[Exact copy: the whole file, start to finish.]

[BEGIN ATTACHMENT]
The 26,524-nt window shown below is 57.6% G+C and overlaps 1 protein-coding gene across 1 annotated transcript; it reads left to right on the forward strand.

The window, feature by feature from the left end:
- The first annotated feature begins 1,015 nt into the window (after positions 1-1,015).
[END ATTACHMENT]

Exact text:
The 26,524-nt window shown below is 57.6% G+C and overlaps 1 protein-coding gene across 1 annotated transcript; it reads left to right on the forward strand.

The window, feature by feature from the left end:
- The first annotated feature begins 1,015 nt into the window (after positions 1-1,015).